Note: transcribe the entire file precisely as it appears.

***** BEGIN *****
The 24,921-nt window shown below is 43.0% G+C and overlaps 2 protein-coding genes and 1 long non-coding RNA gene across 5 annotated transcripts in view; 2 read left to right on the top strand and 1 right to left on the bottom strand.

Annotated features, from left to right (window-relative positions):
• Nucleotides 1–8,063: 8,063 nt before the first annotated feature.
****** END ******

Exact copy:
The 24,921-nt window shown below is 43.0% G+C and overlaps 2 protein-coding genes and 1 long non-coding RNA gene across 5 annotated transcripts in view; 2 read left to right on the top strand and 1 right to left on the bottom strand.

Annotated features, from left to right (window-relative positions):
• Nucleotides 1–8,063: 8,063 nt before the first annotated feature.